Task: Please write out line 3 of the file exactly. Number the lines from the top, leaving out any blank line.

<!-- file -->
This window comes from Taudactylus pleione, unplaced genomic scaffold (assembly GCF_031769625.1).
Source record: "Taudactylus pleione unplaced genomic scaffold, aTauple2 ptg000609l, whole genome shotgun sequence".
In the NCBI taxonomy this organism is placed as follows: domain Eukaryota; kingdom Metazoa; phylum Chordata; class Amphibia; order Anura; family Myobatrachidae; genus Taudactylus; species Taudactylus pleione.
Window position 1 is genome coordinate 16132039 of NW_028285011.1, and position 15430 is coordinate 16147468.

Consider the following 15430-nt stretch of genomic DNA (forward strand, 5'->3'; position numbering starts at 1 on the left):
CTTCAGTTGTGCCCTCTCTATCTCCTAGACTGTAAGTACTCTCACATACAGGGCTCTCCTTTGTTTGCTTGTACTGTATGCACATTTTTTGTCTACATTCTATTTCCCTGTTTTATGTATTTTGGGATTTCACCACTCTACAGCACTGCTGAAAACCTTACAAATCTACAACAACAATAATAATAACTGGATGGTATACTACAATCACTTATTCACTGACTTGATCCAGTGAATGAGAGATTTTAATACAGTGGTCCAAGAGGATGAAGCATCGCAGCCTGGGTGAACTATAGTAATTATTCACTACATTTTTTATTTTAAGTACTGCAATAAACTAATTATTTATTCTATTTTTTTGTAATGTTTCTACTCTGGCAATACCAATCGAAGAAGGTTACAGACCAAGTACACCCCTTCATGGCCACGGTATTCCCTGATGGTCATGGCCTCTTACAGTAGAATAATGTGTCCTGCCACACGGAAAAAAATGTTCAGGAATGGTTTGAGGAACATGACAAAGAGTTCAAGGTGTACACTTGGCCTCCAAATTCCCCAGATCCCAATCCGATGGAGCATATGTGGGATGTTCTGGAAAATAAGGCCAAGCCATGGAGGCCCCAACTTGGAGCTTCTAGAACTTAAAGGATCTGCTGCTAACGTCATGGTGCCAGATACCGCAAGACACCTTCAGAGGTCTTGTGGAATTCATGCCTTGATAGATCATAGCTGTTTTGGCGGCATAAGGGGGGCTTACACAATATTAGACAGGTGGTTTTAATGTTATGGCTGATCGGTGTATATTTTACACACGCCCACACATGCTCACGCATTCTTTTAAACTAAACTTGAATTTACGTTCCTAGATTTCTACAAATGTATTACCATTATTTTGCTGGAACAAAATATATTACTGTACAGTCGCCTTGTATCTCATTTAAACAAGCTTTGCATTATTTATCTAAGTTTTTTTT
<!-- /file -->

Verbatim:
In the NCBI taxonomy this organism is placed as follows: domain Eukaryota; kingdom Metazoa; phylum Chordata; class Amphibia; order Anura; family Myobatrachidae; genus Taudactylus; species Taudactylus pleione.